OCTOBER 30, 2007 -- The particle physics group at the University College London has chosen a Polatis (search for Polatis) all-optical switch for a data acquisition system test bed.
The target application is data collection from a detector at the International Linear Collider, which is currently in development. The group is investigating fast network approaches in order to aggregate data, reducing hardware requirement and thus saving money.
As shown in the diagram above, the optical switch lies at the interface between the raw data delivery from the detector slabs and a PC farm, which performs initial data processing.
The task of the switch is to do routing and dispatching in case of failure of any of the PCs. The fast switching time of the Polatis switch, i.e. less than 20 msec, is consistent with the interval between two data bursts, so-called bunch trains, of about 200 msec. Consequently, no more than one data burst is lost in any rerouting event. In addition, an all-optical approach is required because the underlying protocol has to be customized for the data acquisition system. The Polatis says its optical switch was particularly appealing for the UCL application because it enables reduction in the cost of the adjacent fibers and PCI cards with the PCs.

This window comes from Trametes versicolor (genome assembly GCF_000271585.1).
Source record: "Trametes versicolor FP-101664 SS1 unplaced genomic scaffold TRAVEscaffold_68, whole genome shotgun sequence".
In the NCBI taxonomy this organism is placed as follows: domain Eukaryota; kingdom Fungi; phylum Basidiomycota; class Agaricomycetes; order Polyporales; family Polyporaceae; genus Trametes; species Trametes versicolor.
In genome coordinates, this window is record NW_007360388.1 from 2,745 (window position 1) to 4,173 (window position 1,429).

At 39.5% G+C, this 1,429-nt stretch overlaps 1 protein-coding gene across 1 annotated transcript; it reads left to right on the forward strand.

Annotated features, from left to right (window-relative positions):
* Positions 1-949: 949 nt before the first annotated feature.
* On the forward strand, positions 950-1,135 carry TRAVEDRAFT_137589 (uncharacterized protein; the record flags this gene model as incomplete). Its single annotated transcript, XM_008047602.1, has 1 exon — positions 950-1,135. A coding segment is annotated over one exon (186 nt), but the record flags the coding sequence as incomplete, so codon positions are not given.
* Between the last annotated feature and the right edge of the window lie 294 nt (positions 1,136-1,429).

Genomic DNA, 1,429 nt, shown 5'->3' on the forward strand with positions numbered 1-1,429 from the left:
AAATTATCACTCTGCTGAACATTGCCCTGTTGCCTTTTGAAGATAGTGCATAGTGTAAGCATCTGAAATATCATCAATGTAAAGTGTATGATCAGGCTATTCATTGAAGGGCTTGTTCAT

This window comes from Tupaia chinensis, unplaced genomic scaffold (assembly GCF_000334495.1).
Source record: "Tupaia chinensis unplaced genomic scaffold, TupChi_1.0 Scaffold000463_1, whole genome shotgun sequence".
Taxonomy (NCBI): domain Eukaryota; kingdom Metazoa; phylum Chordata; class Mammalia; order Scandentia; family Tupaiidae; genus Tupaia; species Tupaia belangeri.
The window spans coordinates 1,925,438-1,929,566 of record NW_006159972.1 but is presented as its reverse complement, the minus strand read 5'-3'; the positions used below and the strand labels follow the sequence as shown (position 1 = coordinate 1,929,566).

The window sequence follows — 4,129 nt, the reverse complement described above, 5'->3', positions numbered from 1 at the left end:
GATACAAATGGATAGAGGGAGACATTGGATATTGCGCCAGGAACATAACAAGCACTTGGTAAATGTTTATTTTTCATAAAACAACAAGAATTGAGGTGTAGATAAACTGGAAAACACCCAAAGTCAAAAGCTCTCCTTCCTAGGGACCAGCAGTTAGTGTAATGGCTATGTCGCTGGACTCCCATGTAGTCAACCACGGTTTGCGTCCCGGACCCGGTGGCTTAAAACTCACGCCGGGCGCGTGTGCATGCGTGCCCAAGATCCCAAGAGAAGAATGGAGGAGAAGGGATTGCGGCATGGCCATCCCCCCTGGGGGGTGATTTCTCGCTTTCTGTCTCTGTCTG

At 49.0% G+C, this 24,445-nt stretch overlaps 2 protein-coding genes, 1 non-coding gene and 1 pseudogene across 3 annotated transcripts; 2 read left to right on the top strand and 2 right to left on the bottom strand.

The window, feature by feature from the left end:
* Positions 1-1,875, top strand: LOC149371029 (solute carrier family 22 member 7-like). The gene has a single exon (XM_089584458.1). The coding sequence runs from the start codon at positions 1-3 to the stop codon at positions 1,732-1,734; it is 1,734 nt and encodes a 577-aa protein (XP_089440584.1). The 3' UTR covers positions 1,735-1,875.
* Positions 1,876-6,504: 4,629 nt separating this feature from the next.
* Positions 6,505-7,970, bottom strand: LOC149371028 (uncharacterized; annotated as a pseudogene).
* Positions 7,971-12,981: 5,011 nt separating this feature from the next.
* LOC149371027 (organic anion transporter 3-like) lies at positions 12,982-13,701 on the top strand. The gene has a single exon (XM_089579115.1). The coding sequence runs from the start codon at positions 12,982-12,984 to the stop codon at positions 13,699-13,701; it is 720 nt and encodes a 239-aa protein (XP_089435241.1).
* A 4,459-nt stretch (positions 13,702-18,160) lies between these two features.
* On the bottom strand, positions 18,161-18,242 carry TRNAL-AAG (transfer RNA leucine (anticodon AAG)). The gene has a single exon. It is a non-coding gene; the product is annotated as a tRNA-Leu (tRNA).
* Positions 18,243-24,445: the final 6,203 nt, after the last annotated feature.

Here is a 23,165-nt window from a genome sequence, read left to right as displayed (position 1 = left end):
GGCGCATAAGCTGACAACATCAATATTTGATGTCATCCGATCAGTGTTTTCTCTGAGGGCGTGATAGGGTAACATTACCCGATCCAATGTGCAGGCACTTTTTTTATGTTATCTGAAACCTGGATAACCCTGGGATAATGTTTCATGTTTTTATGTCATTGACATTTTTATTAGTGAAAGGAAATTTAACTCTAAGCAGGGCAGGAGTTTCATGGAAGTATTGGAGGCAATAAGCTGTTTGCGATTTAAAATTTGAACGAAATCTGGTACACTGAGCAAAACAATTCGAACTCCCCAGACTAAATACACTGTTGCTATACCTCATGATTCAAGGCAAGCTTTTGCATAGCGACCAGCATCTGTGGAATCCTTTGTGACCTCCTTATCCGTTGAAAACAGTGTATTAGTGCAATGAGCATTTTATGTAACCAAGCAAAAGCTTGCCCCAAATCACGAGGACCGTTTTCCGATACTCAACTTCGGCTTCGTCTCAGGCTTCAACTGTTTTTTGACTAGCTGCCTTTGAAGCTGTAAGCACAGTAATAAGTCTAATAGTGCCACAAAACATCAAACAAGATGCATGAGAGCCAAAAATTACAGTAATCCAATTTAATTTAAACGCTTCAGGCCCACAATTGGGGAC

Polatis adds that once the International Linear Collider begins operation it will be able to give a much more precise picture of elementary particle physics than the Large Hadron Collider, which will start to produce data towards the end of this year at CERN in Geneva. Physicists will be able to look into the properties of known elementary particles like the top quark, make new discoveries and confirm findings, or identify signals obtained from earlier work at the Large Hadron Collider.